Record 10th Gold Medal for Phelps After Butterfly

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The New York Sun

BEIJING — Tied no more. Michael Phelps swam into history as the winningest Olympic athlete ever with his 10th career gold medal — and fourth world record of the Beijing Games.

A day after etching his name alongside Mark Spitz and Carl Lewis with gold No. 9, Phelps claimed the record all to himself when he won the 200-meter butterfly Wednesday morning.

Phelps had a problem with his goggles — but that didn’t keep him from touching first.

He’s now all alone at the top, with four more chances to stretch his lead before he leaves China. He was scheduled to come back later in the morning to swim the leadoff of the 800 freestyle relay for the heavily favored Americans.

In the fly, his signature stroke, Phelps was second at the first flip, then pushed it into another gear, his long arms gobbling up huge chunks of water as he literally sailed along atop the surface. He touched the wall in 1 minutes, 52.03 seconds, breaking his mark of 1:52.09 from last year’s world championships.

He barely smiled as he looked at the board, breathing heavily and hanging on the lane rope. Hungary’s Laszlo Cseh really pushed it at the end, but settled for silver in 1:52.70. Japan’s Takeshi Matsuda took the bronze in 1:52.97.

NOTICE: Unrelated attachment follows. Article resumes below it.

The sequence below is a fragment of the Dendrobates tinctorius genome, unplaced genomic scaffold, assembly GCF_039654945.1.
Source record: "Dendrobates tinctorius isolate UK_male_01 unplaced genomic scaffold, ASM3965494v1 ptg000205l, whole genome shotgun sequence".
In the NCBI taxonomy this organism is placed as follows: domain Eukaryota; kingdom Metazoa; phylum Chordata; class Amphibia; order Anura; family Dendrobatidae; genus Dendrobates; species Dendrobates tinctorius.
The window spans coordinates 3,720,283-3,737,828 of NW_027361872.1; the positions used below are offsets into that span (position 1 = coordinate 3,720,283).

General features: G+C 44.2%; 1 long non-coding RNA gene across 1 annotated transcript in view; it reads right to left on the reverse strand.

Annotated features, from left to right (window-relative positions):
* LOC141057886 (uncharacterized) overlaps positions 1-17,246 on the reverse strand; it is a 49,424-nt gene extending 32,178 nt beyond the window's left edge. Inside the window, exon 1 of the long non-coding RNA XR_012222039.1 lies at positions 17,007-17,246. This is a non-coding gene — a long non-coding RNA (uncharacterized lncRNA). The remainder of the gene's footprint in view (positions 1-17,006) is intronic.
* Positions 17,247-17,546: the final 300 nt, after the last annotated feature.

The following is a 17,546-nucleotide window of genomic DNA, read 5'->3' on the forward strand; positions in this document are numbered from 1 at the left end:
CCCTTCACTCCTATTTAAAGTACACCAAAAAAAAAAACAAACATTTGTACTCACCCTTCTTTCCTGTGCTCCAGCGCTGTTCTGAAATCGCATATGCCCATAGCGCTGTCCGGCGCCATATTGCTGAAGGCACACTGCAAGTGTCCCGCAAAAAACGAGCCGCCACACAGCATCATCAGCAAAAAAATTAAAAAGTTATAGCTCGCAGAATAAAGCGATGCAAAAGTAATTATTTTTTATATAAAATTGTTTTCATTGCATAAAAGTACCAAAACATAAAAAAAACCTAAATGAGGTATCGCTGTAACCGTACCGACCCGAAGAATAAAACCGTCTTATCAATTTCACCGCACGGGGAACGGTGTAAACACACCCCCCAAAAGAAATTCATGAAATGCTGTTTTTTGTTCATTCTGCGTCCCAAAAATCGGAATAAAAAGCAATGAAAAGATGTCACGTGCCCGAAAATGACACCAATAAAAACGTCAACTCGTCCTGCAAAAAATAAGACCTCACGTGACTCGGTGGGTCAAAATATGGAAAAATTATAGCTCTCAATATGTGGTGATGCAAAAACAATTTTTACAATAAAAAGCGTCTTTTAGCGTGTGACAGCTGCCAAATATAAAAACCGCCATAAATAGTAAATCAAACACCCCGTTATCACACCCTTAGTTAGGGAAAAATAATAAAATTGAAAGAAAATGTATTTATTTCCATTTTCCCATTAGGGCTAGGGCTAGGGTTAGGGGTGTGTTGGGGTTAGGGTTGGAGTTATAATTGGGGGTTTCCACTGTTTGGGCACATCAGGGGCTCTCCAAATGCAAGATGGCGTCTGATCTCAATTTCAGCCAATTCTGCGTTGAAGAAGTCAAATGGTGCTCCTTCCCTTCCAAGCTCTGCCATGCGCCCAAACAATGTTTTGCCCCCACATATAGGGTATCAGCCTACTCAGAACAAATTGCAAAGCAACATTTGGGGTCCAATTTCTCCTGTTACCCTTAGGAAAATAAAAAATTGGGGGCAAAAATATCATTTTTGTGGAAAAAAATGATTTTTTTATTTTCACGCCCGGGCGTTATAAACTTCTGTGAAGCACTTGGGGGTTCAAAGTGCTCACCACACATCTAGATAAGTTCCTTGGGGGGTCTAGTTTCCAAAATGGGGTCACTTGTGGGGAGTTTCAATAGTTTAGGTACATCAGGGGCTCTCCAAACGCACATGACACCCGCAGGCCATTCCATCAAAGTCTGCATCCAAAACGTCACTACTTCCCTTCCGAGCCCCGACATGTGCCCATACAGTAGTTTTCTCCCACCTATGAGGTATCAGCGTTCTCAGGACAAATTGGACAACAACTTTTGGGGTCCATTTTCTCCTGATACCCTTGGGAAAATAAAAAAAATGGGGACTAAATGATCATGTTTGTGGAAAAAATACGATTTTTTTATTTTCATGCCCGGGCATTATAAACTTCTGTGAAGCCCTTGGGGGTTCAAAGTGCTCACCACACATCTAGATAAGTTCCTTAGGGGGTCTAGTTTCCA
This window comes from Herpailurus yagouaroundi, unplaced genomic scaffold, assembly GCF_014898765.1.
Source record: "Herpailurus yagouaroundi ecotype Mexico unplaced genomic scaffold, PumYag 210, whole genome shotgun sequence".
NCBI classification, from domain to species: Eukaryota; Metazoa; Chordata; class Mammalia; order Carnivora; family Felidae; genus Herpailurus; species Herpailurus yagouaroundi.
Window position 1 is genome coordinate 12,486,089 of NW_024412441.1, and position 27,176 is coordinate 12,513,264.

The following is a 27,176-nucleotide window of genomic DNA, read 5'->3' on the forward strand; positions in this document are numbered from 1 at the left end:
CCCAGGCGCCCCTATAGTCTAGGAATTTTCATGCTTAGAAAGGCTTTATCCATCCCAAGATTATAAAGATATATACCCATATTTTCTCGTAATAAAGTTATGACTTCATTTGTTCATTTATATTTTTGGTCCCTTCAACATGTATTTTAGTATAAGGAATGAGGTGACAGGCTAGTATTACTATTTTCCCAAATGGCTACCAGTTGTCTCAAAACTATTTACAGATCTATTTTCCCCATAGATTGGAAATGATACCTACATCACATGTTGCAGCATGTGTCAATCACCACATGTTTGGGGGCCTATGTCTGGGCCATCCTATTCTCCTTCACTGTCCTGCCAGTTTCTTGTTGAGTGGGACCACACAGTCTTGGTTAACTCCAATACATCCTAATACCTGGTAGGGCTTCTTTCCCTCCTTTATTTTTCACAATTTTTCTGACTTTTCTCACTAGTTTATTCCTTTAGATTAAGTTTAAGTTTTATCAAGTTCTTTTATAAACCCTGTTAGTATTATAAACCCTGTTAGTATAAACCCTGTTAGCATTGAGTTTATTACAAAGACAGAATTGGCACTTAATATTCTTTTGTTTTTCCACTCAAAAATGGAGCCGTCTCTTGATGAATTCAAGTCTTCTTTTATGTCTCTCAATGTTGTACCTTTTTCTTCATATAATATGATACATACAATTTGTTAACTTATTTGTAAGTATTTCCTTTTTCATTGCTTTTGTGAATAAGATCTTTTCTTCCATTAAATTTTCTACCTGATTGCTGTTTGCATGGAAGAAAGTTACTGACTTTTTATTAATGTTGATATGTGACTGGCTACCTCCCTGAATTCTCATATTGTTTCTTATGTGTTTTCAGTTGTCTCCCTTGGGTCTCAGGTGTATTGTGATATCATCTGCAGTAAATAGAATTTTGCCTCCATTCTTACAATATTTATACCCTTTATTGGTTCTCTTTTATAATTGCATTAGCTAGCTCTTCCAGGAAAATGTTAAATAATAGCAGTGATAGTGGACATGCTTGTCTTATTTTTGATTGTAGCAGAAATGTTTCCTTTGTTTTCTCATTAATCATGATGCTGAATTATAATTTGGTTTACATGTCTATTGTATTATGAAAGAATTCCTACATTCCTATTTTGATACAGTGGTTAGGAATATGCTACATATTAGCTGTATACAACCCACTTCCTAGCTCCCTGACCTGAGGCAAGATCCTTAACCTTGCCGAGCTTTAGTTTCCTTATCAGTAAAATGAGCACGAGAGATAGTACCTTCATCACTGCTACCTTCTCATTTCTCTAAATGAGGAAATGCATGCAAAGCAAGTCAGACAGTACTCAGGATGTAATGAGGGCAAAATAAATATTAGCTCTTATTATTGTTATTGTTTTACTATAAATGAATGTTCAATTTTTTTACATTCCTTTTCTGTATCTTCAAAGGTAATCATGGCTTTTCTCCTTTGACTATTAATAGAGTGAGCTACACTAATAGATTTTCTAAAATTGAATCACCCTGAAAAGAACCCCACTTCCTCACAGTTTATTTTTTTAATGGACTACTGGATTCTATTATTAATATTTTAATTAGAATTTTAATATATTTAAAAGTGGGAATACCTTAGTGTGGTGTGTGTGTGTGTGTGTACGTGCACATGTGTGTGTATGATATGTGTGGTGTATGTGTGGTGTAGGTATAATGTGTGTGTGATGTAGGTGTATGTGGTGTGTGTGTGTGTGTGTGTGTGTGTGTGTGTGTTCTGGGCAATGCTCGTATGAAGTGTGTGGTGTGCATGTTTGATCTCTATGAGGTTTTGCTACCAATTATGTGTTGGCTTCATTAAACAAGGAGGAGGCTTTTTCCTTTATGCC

Phelps rubbed his eyes and said climbing from the pool, “I can’t see anything.” A pair of leaky goggles kept him from even seeing the wall as he finished.

Still, it was another gold and another record, taking Phelps halfway to his goal of beating Spitz’s record of seven gold medals in a single games.

“My goggles kept filling up with water during the race,” he said. “I wanted a world record, I wanted 1:51 or better, but in the circumstances not too bad I guess.”

Everyone wanted to get a look at history, including the U.S. men’s basketball team. Kobe Bryant, LeBron James, and Carmelo Anthony were among those cheering on Phelps from poolside seats. James posed for pictures with Phelps’ mom, Debbie.


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